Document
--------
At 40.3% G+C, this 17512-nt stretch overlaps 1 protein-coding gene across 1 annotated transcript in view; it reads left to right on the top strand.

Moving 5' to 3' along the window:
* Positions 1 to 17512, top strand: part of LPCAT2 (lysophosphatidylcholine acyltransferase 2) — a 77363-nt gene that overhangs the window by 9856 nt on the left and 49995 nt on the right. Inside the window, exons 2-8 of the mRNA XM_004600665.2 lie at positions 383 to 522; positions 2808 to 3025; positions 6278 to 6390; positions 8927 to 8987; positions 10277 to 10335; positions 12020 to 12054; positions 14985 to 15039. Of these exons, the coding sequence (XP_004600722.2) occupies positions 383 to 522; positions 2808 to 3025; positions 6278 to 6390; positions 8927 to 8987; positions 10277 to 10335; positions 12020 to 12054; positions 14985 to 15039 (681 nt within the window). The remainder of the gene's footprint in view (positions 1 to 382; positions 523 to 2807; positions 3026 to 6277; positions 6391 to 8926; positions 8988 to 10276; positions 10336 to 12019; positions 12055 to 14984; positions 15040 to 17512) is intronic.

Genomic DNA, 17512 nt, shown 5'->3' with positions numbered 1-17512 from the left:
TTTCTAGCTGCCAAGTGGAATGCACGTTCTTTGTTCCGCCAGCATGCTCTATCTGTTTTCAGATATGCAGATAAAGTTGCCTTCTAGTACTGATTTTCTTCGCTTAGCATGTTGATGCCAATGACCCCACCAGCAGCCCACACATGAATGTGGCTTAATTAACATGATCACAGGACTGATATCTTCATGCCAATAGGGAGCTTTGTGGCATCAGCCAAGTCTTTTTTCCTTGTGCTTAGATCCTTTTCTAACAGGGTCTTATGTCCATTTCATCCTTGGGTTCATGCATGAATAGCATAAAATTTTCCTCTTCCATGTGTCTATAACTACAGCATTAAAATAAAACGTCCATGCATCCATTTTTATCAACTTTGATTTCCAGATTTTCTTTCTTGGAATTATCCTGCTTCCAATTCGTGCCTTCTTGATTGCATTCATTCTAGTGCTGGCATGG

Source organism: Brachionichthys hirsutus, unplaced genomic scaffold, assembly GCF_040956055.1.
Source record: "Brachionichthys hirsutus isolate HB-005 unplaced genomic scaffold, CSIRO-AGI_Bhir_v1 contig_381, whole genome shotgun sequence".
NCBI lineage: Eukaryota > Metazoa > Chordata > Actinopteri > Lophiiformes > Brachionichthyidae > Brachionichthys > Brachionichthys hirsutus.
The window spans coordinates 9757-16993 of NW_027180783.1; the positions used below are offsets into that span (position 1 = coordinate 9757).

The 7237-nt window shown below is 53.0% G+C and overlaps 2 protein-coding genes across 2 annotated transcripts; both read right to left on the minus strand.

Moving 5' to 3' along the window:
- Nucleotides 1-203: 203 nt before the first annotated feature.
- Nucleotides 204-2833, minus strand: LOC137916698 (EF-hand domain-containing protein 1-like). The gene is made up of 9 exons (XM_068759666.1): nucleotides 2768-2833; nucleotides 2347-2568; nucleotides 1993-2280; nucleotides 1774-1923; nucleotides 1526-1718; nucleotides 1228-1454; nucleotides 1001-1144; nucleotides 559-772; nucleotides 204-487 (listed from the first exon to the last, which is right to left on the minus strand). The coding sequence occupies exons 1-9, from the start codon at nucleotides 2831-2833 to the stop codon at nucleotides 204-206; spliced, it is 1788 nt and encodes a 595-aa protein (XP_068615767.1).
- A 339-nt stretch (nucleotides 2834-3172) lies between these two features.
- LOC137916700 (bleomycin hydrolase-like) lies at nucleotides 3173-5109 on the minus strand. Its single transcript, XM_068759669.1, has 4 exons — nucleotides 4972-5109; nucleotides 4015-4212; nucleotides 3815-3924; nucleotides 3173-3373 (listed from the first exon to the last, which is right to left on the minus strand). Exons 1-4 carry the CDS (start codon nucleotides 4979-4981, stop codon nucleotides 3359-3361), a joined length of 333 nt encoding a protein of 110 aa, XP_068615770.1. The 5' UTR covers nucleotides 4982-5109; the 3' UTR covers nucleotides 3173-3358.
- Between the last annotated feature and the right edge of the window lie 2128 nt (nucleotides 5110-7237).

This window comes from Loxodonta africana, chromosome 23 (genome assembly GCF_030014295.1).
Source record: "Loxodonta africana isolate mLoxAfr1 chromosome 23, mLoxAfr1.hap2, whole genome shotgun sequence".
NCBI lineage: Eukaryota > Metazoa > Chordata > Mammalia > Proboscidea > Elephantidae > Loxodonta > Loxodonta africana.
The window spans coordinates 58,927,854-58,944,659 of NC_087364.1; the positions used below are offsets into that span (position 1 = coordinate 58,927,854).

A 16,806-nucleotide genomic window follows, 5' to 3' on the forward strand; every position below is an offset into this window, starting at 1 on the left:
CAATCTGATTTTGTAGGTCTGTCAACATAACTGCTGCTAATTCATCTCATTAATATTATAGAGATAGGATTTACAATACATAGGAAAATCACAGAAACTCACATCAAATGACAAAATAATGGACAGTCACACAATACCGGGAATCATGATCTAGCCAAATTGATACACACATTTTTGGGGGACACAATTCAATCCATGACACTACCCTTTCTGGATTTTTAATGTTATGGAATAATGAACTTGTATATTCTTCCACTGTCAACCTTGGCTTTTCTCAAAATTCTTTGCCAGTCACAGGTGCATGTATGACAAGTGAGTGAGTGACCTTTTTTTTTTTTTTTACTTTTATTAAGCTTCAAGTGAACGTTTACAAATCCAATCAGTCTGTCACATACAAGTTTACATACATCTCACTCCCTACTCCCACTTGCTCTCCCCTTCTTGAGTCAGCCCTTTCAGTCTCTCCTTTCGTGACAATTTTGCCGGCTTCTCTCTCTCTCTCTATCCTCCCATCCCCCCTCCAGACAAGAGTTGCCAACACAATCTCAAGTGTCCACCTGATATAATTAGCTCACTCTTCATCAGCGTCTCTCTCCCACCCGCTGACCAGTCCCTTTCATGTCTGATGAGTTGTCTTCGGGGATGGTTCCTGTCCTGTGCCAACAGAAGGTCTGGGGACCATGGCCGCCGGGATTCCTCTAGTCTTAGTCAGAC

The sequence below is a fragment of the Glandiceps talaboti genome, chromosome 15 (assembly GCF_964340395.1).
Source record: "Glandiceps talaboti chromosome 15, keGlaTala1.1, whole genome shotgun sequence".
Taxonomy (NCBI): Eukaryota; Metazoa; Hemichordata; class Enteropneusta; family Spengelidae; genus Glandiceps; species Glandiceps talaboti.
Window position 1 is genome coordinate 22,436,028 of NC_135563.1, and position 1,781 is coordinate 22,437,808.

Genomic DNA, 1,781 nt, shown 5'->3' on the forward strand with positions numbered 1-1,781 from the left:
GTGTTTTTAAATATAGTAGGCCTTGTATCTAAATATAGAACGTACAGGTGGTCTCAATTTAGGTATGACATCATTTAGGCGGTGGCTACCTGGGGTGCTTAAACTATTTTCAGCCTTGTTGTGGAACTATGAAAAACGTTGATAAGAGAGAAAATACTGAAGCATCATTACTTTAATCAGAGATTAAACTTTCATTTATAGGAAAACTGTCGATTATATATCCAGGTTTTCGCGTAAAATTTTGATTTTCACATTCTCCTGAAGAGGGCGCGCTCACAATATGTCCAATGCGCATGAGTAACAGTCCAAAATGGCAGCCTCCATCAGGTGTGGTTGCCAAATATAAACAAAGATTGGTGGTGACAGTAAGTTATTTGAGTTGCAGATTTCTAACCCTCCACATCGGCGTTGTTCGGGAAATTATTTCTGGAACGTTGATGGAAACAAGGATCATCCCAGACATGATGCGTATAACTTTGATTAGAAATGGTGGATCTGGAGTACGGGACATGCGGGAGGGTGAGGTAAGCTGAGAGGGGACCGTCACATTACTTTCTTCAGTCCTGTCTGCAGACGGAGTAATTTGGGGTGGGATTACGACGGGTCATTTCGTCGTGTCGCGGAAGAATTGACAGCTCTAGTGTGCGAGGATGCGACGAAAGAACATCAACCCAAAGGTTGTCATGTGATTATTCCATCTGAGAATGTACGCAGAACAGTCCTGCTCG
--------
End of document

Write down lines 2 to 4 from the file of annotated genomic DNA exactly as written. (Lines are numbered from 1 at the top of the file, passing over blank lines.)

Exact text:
Moving 5' to 3' along the window:
* Positions 1 to 17512, top strand: part of LPCAT2 (lysophosphatidylcholine acyltransferase 2) — a 77363-nt gene that overhangs the window by 9856 nt on the left and 49995 nt on the right. Inside the window, exons 2-8 of the mRNA XM_004600665.2 lie at positions 383 to 522; positions 2808 to 3025; positions 6278 to 6390; positions 8927 to 8987; positions 10277 to 10335; positions 12020 to 12054; positions 14985 to 15039. Of these exons, the coding sequence (XP_004600722.2) occupies positions 383 to 522; positions 2808 to 3025; positions 6278 to 6390; positions 8927 to 8987; positions 10277 to 10335; positions 12020 to 12054; positions 14985 to 15039 (681 nt within the window). The remainder of the gene's footprint in view (positions 1 to 382; positions 523 to 2807; positions 3026 to 6277; positions 6391 to 8926; positions 8988 to 10276; positions 10336 to 12019; positions 12055 to 14984; positions 15040 to 17512) is intronic.

Genomic DNA, 17512 nt, shown 5'->3' with positions numbered 1-17512 from the left: